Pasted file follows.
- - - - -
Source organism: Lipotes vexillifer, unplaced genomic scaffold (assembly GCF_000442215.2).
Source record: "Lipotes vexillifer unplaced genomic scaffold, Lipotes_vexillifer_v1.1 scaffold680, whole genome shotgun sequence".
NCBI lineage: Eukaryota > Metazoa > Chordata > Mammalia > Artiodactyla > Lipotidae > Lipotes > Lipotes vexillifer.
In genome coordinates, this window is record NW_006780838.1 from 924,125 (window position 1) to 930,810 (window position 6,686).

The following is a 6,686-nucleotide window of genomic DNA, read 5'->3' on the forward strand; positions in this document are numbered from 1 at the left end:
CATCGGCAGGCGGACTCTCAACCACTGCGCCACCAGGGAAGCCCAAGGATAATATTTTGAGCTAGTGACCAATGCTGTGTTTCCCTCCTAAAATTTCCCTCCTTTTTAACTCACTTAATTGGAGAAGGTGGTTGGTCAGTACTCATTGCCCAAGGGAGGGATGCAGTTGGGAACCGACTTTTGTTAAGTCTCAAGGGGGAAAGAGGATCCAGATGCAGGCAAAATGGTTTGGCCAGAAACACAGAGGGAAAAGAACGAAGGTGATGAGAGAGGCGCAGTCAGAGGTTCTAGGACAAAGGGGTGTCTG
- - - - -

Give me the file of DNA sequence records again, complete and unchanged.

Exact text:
Source organism: Lipotes vexillifer, unplaced genomic scaffold (assembly GCF_000442215.2).
Source record: "Lipotes vexillifer unplaced genomic scaffold, Lipotes_vexillifer_v1.1 scaffold680, whole genome shotgun sequence".
NCBI lineage: Eukaryota > Metazoa > Chordata > Mammalia > Artiodactyla > Lipotidae > Lipotes > Lipotes vexillifer.
In genome coordinates, this window is record NW_006780838.1 from 924,125 (window position 1) to 930,810 (window position 6,686).

The following is a 6,686-nucleotide window of genomic DNA, read 5'->3' on the forward strand; positions in this document are numbered from 1 at the left end:
CATCGGCAGGCGGACTCTCAACCACTGCGCCACCAGGGAAGCCCAAGGATAATATTTTGAGCTAGTGACCAATGCTGTGTTTCCCTCCTAAAATTTCCCTCCTTTTTAACTCACTTAATTGGAGAAGGTGGTTGGTCAGTACTCATTGCCCAAGGGAGGGATGCAGTTGGGAACCGACTTTTGTTAAGTCTCAAGGGGGAAAGAGGATCCAGATGCAGGCAAAATGGTTTGGCCAGAAACACAGAGGGAAAAGAACGAAGGTGATGAGAGAGGCGCAGTCAGAGGTTCTAGGACAAAGGGGTGTCTG